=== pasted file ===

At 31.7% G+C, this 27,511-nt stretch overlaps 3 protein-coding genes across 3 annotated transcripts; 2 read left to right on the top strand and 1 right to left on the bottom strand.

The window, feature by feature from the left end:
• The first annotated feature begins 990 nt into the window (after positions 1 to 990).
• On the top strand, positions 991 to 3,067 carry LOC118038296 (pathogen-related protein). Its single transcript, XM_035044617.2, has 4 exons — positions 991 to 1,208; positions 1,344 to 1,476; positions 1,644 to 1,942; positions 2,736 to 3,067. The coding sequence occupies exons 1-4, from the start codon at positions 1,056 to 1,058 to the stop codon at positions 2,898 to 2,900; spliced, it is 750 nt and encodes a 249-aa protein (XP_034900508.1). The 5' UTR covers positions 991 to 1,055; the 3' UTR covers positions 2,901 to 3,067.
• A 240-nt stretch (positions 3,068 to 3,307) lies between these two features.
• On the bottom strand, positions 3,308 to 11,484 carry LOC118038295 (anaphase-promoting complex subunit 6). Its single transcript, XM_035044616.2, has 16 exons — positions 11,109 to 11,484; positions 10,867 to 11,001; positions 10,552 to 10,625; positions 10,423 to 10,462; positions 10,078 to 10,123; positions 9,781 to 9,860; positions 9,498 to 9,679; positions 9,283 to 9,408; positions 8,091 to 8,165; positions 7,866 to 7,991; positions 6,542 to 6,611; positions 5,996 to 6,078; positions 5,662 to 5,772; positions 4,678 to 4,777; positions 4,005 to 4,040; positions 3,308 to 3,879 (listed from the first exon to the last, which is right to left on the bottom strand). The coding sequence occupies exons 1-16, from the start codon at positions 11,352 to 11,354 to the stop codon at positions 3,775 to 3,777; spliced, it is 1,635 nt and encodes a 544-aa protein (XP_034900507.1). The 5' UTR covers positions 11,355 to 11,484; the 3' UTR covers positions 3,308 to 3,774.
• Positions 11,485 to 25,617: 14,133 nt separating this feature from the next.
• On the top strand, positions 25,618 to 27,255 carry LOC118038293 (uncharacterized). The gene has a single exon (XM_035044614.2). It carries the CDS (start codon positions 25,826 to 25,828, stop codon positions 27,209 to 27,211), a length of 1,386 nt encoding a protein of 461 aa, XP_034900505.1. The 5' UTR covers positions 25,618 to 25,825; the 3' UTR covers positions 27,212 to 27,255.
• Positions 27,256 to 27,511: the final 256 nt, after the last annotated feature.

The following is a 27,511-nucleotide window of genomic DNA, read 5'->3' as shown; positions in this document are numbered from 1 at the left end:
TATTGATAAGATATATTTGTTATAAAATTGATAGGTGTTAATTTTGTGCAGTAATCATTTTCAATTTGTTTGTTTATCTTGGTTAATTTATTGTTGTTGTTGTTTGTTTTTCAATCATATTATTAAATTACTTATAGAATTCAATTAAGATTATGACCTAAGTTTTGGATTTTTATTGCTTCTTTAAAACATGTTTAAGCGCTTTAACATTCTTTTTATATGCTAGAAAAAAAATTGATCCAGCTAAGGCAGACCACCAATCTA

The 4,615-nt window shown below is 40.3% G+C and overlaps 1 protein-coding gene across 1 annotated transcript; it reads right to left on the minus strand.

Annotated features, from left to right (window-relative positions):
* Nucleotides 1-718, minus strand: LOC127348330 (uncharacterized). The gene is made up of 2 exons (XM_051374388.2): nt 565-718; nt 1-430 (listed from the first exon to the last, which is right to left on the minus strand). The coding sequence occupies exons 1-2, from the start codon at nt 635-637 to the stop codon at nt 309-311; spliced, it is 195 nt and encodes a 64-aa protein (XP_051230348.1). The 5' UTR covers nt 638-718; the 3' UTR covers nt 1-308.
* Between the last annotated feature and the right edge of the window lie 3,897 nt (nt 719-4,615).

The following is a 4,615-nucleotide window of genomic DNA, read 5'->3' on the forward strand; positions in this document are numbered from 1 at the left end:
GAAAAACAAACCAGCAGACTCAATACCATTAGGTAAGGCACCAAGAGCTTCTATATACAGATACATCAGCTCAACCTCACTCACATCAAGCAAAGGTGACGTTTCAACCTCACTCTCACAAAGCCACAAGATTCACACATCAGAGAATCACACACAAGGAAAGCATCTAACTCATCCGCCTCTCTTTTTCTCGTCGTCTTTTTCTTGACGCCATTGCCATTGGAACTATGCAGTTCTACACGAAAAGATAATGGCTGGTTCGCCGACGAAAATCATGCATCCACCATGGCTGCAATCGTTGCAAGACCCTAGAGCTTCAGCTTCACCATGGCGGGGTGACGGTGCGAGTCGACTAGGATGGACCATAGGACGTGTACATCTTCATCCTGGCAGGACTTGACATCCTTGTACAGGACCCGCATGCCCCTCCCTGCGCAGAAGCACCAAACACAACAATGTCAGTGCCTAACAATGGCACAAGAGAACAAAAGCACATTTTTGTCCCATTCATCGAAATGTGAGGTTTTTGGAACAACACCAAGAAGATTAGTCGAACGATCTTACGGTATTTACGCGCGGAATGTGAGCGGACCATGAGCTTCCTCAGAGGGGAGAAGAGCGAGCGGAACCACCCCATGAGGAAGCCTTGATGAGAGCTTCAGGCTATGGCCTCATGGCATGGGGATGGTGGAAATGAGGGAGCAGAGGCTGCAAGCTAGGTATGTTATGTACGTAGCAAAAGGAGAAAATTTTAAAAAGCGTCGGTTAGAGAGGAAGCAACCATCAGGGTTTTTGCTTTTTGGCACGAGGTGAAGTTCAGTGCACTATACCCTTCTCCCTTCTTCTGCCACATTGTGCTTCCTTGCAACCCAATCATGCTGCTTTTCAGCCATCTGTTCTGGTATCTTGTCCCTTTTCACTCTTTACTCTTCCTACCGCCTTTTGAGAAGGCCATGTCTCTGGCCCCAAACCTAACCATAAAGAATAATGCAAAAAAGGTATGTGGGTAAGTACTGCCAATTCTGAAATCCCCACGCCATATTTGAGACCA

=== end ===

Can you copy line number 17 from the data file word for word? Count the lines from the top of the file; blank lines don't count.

GAAAAACAAACCAGCAGACTCAATACCATTAGGTAAGGCACCAAGAGCTTCTATATACAGATACATCAGCTCAACCTCACTCACATCAAGCAAAGGTGACGTTTCAACCTCACTCTCACAAAGCCACAAGATTCACACATCAGAGAATCACACACAAGGAAAGCATCTAACTCATCCGCCTCTCTTTTTCTCGTCGTCTTTTTCTTGACGCCATTGCCATTGGAACTATGCAGTTCTACACGAAAAGATAATGGCTGGTTCGCCGACGAAAATCATGCATCCACCATGGCTGCAATCGTTGCAAGACCCTAGAGCTTCAGCTTCACCATGGCGGGGTGACGGTGCGAGTCGACTAGGATGGACCATAGGACGTGTACATCTTCATCCTGGCAGGACTTGACATCCTTGTACAGGACCCGCATGCCCCTCCCTGCGCAGAAGCACCAAACACAACAATGTCAGTGCCTAACAATGGCACAAGAGAACAAAAGCACATTTTTGTCCCATTCATCGAAATGTGAGGTTTTTGGAACAACACCAAGAAGATTAGTCGAACGATCTTACGGTATTTACGCGCGGAATGTGAGCGGACCATGAGCTTCCTCAGAGGGGAGAAGAGCGAGCGGAACCACCCCATGAGGAAGCCTTGATGAGAGCTTCAGGCTATGGCCTCATGGCATGGGGATGGTGGAAATGAGGGAGCAGAGGCTGCAAGCTAGGTATGTTATGTACGTAGCAAAAGGAGAAAATTTTAAAAAGCGTCGGTTAGAGAGGAAGCAACCATCAGGGTTTTTGCTTTTTGGCACGAGGTGAAGTTCAGTGCACTATACCCTTCTCCCTTCTTCTGCCACATTGTGCTTCCTTGCAACCCAATCATGCTGCTTTTCAGCCATCTGTTCTGGTATCTTGTCCCTTTTCACTCTTTACTCTTCCTACCGCCTTTTGAGAAGGCCATGTCTCTGGCCCCAAACCTAACCATAAAGAATAATGCAAAAAAGGTATGTGGGTAAGTACTGCCAATTCTGAAATCCCCACGCCATATTTGAGACCA